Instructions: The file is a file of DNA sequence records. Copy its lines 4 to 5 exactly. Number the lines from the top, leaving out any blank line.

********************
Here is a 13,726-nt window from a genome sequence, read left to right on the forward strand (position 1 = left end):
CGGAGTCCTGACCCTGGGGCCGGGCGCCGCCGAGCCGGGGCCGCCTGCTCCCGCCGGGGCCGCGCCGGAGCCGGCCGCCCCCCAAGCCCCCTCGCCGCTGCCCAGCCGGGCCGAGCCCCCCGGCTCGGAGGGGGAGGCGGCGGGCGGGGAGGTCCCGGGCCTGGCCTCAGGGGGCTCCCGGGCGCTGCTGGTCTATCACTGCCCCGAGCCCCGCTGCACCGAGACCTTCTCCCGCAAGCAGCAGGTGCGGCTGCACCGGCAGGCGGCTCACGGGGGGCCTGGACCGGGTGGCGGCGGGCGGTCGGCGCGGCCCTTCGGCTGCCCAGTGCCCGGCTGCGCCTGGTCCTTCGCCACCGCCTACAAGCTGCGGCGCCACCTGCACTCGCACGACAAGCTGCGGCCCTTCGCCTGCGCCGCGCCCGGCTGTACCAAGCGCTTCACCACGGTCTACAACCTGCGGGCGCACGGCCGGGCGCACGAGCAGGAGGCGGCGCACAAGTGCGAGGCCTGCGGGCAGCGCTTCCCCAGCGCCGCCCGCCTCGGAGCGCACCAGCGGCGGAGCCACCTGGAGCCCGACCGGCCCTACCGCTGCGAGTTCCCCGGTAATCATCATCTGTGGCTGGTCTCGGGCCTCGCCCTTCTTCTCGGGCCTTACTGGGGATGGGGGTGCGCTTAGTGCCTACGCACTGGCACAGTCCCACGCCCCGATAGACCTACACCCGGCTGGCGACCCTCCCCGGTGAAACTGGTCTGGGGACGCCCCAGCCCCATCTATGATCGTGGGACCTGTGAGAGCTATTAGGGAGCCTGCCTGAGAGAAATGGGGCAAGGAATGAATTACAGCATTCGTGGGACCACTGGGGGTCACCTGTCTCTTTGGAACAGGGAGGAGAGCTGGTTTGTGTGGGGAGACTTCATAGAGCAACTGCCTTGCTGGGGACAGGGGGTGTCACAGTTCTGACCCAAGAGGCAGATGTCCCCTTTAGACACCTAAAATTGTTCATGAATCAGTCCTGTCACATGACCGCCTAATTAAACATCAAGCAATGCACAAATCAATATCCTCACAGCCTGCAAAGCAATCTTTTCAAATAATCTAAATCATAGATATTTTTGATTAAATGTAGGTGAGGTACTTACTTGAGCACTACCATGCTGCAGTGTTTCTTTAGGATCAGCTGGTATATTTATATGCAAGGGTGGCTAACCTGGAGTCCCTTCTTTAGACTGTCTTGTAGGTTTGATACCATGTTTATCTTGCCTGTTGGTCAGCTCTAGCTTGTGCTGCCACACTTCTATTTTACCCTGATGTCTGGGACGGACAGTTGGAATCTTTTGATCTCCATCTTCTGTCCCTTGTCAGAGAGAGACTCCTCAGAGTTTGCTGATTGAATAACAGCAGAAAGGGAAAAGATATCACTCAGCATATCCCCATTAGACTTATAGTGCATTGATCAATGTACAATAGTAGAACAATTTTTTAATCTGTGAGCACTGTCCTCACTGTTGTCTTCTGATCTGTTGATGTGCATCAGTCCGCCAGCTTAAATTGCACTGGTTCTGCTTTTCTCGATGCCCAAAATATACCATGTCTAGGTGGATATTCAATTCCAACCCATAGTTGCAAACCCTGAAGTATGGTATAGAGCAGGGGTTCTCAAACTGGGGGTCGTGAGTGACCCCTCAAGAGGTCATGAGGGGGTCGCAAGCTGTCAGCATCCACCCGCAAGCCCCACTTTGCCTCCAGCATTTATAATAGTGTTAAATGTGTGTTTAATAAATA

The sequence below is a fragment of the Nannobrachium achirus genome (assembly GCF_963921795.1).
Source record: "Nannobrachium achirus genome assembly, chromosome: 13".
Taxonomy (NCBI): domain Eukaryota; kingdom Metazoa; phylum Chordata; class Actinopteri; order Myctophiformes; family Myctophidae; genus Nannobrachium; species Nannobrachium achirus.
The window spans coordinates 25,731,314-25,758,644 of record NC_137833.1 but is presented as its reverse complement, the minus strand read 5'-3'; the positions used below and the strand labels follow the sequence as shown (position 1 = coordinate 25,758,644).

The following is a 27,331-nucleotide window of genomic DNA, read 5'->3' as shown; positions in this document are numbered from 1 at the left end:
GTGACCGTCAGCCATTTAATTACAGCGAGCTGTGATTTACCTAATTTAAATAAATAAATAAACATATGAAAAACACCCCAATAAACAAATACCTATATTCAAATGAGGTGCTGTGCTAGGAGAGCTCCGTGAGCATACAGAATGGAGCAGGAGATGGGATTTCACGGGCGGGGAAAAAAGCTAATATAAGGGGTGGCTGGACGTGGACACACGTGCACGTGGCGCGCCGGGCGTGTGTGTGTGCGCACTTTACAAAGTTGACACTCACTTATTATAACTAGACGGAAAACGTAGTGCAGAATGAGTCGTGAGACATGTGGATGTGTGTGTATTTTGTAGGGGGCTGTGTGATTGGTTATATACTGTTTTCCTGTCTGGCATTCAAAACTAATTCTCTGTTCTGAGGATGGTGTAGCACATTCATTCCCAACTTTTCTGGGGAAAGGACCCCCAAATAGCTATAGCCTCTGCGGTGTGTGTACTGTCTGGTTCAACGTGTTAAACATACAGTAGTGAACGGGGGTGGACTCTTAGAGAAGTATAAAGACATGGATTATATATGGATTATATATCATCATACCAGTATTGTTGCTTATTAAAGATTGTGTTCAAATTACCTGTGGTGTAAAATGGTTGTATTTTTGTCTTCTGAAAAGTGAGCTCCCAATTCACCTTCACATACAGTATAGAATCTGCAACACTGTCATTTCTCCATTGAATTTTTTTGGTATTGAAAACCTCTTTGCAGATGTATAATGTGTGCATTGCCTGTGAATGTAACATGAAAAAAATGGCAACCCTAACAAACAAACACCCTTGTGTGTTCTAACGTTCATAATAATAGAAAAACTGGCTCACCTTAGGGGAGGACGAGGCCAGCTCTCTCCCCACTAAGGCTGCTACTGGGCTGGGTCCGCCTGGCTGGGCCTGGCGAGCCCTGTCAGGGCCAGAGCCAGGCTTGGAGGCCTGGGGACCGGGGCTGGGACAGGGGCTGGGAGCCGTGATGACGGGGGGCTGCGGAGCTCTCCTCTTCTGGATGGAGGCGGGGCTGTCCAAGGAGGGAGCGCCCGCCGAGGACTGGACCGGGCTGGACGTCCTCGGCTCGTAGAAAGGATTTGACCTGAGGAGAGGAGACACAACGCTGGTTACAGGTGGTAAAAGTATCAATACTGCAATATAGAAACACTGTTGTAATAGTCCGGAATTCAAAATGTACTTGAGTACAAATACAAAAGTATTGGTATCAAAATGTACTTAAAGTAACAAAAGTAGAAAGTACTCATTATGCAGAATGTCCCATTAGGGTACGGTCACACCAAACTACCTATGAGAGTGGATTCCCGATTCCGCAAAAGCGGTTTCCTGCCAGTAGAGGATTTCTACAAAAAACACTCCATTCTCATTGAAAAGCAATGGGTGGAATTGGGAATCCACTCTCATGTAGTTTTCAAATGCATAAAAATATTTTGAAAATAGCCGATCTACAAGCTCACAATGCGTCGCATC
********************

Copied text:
Source record: "Nannobrachium achirus genome assembly, chromosome: 13".
Taxonomy (NCBI): domain Eukaryota; kingdom Metazoa; phylum Chordata; class Actinopteri; order Myctophiformes; family Myctophidae; genus Nannobrachium; species Nannobrachium achirus.